The situation with the triad also brings up a few good points. What do you do if you’re deeply committed to one partner and the other decides it isn’t working? As a triad this is huge. Do you ask to continue with the other person outside of the triad? Do you risk your marriage trying not to lose either one? Do you agree to have the conflicted partner see others as well? Chris grapples with these questions as he tried to save his marriage and be true to Megan and her feelings, and neither of them seem to consider the place it puts him in as she fights for her relationship with him.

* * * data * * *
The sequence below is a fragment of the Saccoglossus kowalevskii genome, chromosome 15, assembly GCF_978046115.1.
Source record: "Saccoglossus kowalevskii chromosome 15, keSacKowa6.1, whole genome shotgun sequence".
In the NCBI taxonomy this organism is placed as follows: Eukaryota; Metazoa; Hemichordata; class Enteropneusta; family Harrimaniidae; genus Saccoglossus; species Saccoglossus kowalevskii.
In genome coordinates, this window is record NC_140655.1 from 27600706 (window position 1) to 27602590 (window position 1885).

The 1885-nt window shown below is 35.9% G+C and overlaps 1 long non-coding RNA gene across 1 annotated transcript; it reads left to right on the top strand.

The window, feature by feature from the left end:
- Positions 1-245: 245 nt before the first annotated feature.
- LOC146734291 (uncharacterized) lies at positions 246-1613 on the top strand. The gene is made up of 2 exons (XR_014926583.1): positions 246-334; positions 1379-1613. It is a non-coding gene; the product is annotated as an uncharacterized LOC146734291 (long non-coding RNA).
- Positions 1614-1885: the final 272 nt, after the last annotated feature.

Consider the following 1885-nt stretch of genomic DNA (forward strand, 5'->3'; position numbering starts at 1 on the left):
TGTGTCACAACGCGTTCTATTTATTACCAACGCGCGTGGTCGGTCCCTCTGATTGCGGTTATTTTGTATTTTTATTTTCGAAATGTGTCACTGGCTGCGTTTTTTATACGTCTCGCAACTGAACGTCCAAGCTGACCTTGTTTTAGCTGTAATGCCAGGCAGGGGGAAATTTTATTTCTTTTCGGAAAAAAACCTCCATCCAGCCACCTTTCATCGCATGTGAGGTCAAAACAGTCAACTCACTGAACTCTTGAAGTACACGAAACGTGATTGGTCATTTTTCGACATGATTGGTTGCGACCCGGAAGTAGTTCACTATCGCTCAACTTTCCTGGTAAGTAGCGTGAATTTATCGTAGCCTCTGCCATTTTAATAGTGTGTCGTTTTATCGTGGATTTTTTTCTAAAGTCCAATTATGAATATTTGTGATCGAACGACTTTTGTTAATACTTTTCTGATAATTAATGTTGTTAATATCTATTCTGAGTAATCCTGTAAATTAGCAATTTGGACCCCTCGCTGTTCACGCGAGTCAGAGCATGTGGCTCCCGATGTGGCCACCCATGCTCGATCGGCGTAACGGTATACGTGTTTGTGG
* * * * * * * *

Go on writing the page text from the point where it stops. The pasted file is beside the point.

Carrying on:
From last year’s pod we see a lot of new energy. There are new partners, but there is also new drama. Jen’s relationship with a man who can’t quite accept polyamory puts her in a rather awkward situation where she agrees not to even play with anyone new. I have made this request myself when I felt a need for some foundation building in a new relationship, but in this case it seems like he doesn’t want to try to embrace polyamory. This kind of attitude can be detrimental to a relationship, and unless the monogamous partner is at least willing to be open-minded about the poly partner’s lifestyle. Towards the end of the season Jen is already starting to feel the strain of the restrictions and emotional needs of the relationship. We see the exact opposite with Michael’s insistence that his new girlfriend be involved sexually with his wife. They are both unable to accept that she might not be interested or willing to be, and she makes a good point in asking that their relationship be focused on the two of them for a while not her interactions with his other lovers.